My 2017 IBWAA Hall of Fame Ballot

As a card carrying member of the Internet Baseball Writers Association of America (IBWAA), one of the great honors each year is the opportunity to vote for our inductions into the Baseball Hall of Fame.  I generally lean toward more honorees than less, as the town of Cooperstown desperately counts on induction weekend as a major part of their economy; plus no one is ultimately hurt by a fringe candidate earning their way into this museum.

Considering the backlog of qualified candidates, I would have a full ballot of 10 players and would select several others if that number was extended.  However, within the 10 player limit, these are my choices for my 2017 Hall of Fame ballot. {Editor’s Note: The BBWAA only allows 10 selection per ballot, the IBWAA allows 15.}

Jeff Bagwell

My favorite player as a child and my vote for the most underrated player in recent baseball history. Bagwell finished his 15-year career with a .297/.408/.540 with 449 home runs, 202 stolen bases, and 80.7 WAR – that’s a Hall of Famer!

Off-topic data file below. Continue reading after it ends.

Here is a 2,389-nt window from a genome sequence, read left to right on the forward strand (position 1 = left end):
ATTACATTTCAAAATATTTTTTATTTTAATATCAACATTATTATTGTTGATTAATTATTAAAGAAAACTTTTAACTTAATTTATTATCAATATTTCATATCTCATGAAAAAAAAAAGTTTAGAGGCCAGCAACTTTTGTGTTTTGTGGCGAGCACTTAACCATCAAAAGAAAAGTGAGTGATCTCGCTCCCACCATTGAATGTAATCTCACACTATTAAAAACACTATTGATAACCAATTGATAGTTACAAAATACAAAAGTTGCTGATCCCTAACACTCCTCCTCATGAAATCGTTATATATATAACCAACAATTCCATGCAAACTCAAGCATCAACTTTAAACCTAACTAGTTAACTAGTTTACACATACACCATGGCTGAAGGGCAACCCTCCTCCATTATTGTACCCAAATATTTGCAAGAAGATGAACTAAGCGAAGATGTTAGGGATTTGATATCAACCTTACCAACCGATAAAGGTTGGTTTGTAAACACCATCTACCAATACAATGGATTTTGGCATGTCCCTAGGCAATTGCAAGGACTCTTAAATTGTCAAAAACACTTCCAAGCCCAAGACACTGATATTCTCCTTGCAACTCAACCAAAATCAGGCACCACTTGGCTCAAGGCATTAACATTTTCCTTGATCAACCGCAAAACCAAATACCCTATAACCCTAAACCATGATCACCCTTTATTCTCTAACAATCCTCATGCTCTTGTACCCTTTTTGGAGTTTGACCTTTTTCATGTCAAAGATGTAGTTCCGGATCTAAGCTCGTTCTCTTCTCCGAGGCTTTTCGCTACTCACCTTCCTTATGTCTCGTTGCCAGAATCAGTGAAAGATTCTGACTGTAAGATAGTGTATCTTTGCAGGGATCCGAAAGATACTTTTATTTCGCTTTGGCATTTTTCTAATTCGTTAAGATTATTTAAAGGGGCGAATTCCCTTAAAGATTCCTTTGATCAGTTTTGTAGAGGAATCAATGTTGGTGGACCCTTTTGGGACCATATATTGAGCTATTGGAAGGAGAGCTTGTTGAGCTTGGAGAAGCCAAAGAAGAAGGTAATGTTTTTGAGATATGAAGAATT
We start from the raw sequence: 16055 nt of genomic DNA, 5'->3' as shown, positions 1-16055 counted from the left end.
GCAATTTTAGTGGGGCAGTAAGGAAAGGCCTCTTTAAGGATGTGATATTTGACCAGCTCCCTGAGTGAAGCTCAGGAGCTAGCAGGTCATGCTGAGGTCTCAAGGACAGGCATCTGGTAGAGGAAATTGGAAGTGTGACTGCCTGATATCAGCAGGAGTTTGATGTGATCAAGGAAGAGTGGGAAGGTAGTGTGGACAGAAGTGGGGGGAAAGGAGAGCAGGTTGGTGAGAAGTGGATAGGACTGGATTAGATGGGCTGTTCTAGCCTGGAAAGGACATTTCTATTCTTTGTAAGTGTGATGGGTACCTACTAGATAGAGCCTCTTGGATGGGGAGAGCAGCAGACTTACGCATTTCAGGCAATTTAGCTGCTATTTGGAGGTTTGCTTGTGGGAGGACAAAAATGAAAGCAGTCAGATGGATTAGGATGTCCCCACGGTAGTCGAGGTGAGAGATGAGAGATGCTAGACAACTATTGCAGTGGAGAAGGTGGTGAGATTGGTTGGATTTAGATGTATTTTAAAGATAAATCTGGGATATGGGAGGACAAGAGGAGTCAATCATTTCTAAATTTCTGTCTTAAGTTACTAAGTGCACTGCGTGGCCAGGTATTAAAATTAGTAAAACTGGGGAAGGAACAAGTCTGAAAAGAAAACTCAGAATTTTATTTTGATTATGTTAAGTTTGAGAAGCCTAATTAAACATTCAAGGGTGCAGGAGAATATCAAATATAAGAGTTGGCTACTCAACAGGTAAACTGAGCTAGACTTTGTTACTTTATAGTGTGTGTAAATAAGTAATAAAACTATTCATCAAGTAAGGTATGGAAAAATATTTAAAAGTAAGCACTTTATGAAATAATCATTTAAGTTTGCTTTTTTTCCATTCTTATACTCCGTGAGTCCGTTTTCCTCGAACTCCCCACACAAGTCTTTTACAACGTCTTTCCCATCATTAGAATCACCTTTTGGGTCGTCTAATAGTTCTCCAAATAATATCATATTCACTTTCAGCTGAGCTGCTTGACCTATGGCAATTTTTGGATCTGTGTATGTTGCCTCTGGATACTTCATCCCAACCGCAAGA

Barry Bonds

Perhaps the best offensive player in my lifetime, Bonds’ induction will 100% come down to how the voters feel about “steroids”, as his .298/.444/.607 batting line and 164.4 WAR make him a top-5 player in baseball history.

Roger Clemens

Probably a top-5 pitcher in baseball history, Clemens won an astonishing 354 games and produced 170 more wins than losses over his 24-year career. I understand the steroid “issues” but how can there legitimately be a Hall of Fame without Roger Clemens? I am curious which team cap his plaque would have if he achieves enshrinement, as Boston, Toronto and New York each has a claim.

Vladimir Guerrero